Bulgarian parliament amends state of emergency law after president's veto

SOFIA (Reuters) - Bulgaria’s parliament agreed on Monday to cancel some parts of a law that establishes a state of emergency to limit the spread of the coronavirus after the president wielded his veto citing concerns about its impact on the economy and on free speech.

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As of Monday, Bulgaria had 190 confirmed cases of the coronavirus and three deaths. Like most other European nations, it has shut schools, restaurants and other public venues and imposed a temporary ban on foreign and domestic holiday trips.

President Rumen Radev on Sunday blocked some of the new measures, saying they would create more problems than solutions, and asked parliament to think again.

One of the amendments to the penal code would have imposed a fine of up to 10,000 levs ($5,520) and carried a jail term of up to three years for spreading “false information” about an epidemic. Radev said this could erode the right to free speech.

Lawmakers also agreed to remove from the legislation a clause aimed at preventing profiteering by requiring retailers to sell goods at the same prices as before the state of emergency was declared.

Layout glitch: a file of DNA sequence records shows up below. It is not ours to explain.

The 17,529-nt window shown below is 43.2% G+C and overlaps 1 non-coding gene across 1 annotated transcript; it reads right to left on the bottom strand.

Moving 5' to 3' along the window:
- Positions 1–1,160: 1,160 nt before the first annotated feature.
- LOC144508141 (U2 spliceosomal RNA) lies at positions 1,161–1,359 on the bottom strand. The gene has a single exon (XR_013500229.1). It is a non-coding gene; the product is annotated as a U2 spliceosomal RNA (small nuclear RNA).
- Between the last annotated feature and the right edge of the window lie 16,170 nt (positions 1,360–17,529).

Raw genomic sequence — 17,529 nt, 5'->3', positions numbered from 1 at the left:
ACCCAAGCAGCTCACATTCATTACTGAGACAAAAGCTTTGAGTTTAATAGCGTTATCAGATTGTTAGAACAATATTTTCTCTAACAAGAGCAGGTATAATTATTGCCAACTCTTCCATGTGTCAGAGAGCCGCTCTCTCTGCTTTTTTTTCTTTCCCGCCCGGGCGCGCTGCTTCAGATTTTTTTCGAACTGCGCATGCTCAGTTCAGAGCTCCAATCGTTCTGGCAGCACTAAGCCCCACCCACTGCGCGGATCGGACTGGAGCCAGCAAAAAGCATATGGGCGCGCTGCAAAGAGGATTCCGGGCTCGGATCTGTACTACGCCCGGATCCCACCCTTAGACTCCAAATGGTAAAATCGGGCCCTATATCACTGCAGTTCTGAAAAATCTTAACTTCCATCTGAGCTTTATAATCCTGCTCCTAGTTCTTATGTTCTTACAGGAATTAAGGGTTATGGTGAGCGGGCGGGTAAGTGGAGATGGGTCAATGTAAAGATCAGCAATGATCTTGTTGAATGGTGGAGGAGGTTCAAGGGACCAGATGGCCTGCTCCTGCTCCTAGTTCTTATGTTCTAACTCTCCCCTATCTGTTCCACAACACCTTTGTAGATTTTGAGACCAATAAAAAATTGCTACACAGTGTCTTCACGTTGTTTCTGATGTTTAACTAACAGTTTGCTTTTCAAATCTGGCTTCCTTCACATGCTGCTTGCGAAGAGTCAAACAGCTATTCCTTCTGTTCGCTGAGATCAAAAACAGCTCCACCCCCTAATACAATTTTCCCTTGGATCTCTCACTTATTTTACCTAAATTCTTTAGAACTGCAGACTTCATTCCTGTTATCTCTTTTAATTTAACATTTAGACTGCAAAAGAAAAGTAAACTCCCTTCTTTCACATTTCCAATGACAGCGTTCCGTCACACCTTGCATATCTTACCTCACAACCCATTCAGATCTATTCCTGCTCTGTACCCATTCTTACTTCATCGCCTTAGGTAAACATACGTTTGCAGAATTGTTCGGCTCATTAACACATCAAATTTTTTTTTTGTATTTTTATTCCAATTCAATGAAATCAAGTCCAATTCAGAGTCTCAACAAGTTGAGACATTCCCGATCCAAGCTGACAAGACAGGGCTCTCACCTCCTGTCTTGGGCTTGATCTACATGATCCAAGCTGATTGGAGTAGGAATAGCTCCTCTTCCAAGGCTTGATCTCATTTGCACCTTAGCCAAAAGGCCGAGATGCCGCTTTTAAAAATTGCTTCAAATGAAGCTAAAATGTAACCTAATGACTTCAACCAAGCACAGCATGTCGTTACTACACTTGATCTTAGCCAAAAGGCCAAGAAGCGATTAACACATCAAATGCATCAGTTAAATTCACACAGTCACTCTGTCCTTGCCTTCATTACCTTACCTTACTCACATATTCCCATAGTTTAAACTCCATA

Radev had expressed concern that this threatened to block business activity and hinder expected falls in the price of fuel and electricity.

Prime Minister Boyko Borissov’s center-right GERB party and its coalition partners have a majority in the parliament, but 118 lawmakers backed Radev’s veto, while 14 were opposed and 56 abstained in the 240-member chamber.

It is only the second time that Radev, a former air force commander who was elected head of state more than three years ago, has successfully forced legislation to be amended.

The president has limited powers in Bulgaria and can only veto legislation once.

Radev later praised the parliament’s decision, and he urged the government to focus on the social and economic situation in the country.

“I continue to insist that effectively coping with the coronavirus crisis requires, in addition to urgent health measures, social and economic measures to support the most affected,” Radev said.

“We must overcome the growing social tensions with concrete and clear measures that will give Bulgarian citizens peace and confidence in their own country. It is important for Bulgaria to maintain its human and economic potential.”

Reporting by Angel Krasimirov; Editing by Gareth Jones